Everything I Learned About Object Oriented Design Was Wrong

For all the kerfuffle about maintainability recently, it’s worth noting that actually the principal participants agree much more about best practices than they disagree.  The SOLID principles underpin pretty much every major open source .NET project I’ve examined.  (There’s a selector bias here, but I’m not going to worry about it.)  They are, in my opinion, much more important than the design patterns I’ve been talking about.  Sadly, they’re not half as well known as the Gang of Four book.  They should be, because they can be summarized as follows:  you need to change the way you develop.

Now, people are always saying this, and they’re usually wrong.  AOP, Workflow, there’s any number of new development ideas that have fallen by the wayside.  In practice, this one won’t, mostly because actually the ideas are quite old.  They’re just not widely understood.

When I was at University, I had to deliver a project in Turbo Pascal.  I think the Maths Department must have been allergic to curly braces.  Like a good little geek, I opened the user guide and started reading.  Now, most technical documentation is completely unreadable, but this was different.  It was, in fact, one of the single best bits of technical documentation I’ve ever read.  It introduced a whole new concept to Turbo Pascal: object-oriented development.  C++ had been around for a while, but the concepts were entirely new to me; programming for me was pretty much defined by Kernighan and Ritchie, as it was to most of the people I knew.

This new OOP concept was a revelation: it was, finally, a logical way of organizing your code built right into the language.  All you had to do was identify your objects, which behaved like actors in a play.  The actors would play their parts, and the program would come about as a combination of the actors.

Unfortunately, this was dead wrong.

Objects aren’t actors, a single business concept doesn’t necessarily correspond to one object.  This will lead you directly to the creation of god objects.  It turns out that the development of code isn’t principally about modelling.  It’s about flexibility, dependencies and coupling, and only then about modelling.  Ironically, this approach leads to better models in the long term, simply since the model will track changes in requirements faster.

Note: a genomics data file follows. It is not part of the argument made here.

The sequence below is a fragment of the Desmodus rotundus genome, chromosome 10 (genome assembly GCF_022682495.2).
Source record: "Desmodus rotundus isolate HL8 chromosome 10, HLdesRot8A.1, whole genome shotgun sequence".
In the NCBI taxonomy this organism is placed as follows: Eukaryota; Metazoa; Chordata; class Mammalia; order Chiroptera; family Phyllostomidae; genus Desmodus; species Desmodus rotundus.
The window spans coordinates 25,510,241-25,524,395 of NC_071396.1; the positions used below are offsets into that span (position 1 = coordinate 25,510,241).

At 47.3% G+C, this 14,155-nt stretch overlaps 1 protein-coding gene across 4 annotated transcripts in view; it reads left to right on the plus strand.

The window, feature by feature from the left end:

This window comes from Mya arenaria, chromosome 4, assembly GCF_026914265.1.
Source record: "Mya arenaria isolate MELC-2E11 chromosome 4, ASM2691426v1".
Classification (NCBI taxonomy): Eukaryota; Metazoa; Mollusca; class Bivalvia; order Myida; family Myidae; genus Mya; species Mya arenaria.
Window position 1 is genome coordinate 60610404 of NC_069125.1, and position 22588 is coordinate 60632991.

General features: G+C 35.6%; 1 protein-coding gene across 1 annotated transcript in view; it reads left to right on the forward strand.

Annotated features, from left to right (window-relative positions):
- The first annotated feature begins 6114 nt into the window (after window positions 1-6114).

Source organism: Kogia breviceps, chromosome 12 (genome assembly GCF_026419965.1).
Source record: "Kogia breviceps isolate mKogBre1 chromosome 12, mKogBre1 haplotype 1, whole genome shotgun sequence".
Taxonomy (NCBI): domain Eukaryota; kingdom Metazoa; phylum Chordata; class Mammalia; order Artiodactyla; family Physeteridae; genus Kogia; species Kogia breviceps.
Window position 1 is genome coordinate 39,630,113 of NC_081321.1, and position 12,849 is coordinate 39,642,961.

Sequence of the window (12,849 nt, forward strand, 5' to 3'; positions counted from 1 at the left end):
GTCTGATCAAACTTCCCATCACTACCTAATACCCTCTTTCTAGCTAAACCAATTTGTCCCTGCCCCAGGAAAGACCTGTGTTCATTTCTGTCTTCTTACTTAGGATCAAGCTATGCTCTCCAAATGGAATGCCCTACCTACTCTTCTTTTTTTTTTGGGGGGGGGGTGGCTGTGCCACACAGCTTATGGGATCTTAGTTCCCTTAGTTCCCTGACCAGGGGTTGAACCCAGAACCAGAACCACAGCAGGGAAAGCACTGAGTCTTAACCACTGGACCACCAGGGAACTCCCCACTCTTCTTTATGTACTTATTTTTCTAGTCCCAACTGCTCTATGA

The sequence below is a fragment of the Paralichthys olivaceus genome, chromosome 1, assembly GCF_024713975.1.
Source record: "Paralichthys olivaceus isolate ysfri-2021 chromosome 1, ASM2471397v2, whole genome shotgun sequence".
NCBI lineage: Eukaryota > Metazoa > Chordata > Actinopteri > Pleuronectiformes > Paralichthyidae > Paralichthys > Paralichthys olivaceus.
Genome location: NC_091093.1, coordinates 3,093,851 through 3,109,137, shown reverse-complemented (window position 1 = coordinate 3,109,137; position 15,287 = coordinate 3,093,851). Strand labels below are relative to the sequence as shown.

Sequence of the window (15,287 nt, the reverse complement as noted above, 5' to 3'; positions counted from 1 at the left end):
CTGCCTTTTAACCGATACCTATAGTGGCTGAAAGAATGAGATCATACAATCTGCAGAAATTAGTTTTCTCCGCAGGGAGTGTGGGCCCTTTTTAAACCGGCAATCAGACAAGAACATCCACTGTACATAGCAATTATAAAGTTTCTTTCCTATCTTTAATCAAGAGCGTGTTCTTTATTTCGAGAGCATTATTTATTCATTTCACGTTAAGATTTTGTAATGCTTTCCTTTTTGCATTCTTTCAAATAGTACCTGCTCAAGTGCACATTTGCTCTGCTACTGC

What is “good” code?

I think I’ve probably seen more fruitless arguments about this than any other subject.  Everyone thinks their code is good, and sometimes they’re right.  Good code definitely isn’t the same thing as useful code, which is an error a lot of developers make.  Good code isn’t about aesthetics or huge architectures either.  Here’s the only definition of good code worth having:  good code is code you can easily change.  There are many formerly popular technologies (CORBA particularly springs to mind) that failed that one test.  The SOLID principles are guidelines designed to make your code easy to change.

So, I’ve decided to write a York Notes guide to SOLID.  My principal sources are Uncle Bob’s own website, and the excellent Hanselminutes podcasts on the subject.  One of the things you’ll probably notice as you go through is that your code tends to get longer:

  • There’s more interfaces
  • There’s more small classes
  • There’s more constructor parameters
  • There’s more instance variables

I really, really advise getting ReSharper, it turns doing this from what feels like an extremely bureaucratic endeavour to a case of pressing “Alt-Enter, Enter” a lot.  One day I hope I’ll be able to see this stuff baked into the language.

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Julian Birch

Full time dad, does a bit of coding on the side.

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